PORT HUENEME, Calif. – Thirty-two civil engineer corps (CEC) junior officers graduated from CEC Basic Qualification Course at the Naval Civil Engineer Corps Officers School (CECOS) Oct. 28.
The 15-week course covers a wide range of topics such as leadership, professional development, public works, construction technology, contracting, expeditionary construction and combat operations.
CECOS provides CEC junior officers with the necessary skills, knowledge and education to enhance lifelong learning and to provide quality support to the fleet.
Graduation from the course is required for new U.S. Navy CEC officers prior to reporting to their initial assignments as assistant public works officers and construction managers at Navy and Marine Corps installations or as platoon commanders and staff officers in the Naval Construction Force.
The guest speaker for the graduation ceremony was Rear Adm. Dean A. VanderLey, Commander of Naval Facilities Engineering Systems Command (NAVFAC) and 46th Chief of Civil Engineers.
“Your mission, my mission, our mission, is the warfighting mission. You are each warfighters,” said VanderLey. “Do not forget that.”
VanderLey also thanked families and friends, commending them for their loyalty and conveying his deep respect and gratitude for their sacrifices.
This was the third basic class to graduate under the command of Capt. Peter Maculan, CECOS Commanding Officer.
“This class marked the fifth and hopefully final group of young officers to endure the challenges of training through the COVID-19 pandemic, said Maculan. “Their ability to stay focused while donning masks during the first half of this course and still able to perform as a complete team will prove a valuable lesson overcoming future challenges once they enter the fleet. It’s an exciting time for these junior officers, and each of them can proudly say that they’ve earned the title of CEC officer.”
Five students were recognized during the ceremony for their performance during the 15-week course. The honor graduate, representing the top student of the class, was Lt. Cmdr. Paul Hill.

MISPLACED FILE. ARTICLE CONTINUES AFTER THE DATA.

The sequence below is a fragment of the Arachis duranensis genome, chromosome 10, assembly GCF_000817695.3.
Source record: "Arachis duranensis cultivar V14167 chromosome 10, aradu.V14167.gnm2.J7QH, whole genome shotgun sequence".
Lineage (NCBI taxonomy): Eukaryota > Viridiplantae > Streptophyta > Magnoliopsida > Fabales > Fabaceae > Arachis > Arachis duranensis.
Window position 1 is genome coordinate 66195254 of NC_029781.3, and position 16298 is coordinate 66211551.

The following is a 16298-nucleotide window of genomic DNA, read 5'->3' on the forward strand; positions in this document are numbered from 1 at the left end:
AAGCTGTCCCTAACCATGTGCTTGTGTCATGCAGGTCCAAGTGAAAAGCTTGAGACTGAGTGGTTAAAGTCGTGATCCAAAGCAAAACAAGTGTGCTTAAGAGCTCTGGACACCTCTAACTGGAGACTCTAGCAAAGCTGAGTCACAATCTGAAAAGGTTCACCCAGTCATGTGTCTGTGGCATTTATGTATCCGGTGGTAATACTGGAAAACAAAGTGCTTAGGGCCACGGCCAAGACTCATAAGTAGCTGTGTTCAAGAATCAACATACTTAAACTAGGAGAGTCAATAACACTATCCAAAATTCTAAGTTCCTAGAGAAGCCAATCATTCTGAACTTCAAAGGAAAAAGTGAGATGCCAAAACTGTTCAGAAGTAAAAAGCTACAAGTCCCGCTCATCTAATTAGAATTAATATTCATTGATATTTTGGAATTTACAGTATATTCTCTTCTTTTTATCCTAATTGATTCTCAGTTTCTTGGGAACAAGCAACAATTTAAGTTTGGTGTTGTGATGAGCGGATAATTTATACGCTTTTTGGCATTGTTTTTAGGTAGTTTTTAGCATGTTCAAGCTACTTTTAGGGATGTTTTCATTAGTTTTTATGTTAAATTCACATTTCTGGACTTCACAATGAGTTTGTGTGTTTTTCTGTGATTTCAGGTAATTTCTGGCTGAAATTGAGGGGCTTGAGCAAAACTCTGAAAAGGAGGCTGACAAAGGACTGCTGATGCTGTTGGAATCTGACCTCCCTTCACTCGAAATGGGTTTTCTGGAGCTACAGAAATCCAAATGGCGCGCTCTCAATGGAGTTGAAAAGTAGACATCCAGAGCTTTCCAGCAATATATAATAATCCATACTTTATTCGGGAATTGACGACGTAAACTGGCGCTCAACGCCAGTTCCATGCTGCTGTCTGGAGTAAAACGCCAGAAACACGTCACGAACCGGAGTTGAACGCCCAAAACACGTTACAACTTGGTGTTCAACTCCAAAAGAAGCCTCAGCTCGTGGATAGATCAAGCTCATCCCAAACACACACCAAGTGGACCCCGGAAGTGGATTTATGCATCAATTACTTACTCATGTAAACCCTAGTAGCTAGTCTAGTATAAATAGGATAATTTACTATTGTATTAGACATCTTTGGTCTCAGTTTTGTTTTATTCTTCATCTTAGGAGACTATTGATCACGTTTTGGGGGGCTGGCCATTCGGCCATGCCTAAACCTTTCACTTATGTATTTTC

Hill was also the recipient of the prestigious Commodore Hunt Commemorative Esprit de Corps Award. Named after Eileen Hunt, a long serving CECOS civilian employee and an honorary Seabee who stood the watch faithfully for nearly 45 years at the school, this award is presented to the student who best represents the class, personifies the spirit of camaraderie and teamwork, and demonstrates an infectious and unwavering positive attitude.
Basic Class 273 distinguished graduates, representing the top 15 percent of the class, included Lt. j.g. John Nevins, Ensign David Miller, Ensign Gafayat Moredeyo and Ensign Sean Kee. The distinguished graduates were evaluated by their academic performance, leadership, physical fitness, personal initiative and enthusiasm.
Basic Class 273 was made up of students who represent a cross section of society who come together in pursuit of a common goal – becoming a CEC officer.
A small community of only 1,300 officers, CEC officers are found all over the world in highly technical positions supervising skilled personnel while working on construction projects, infrastructure repairs and maintenance, facility support contracts, real estate management, natural resource management, environmental planning and management, expeditionary construction and many other infrastructure management areas.
From the very beginning, CEC officers obtain engineering management and leadership experience far exceeding that of a typical recent college graduate in engineering or architecture.
CECOS, located at Naval Base Ventura County, Port Hueneme, California, provides Seabees, civil engineer corps officers, facility engineers and environmental professionals with the necessary skills, knowledge and education to enhance lifelong learning and to provide quality support to the fleet.
For more info about CECOS, visit www.netc.navy.mil/CECOS/
or follow CECOS on Facebook at www.facebook.com/CivilEngineerCorpsOfficersSchool/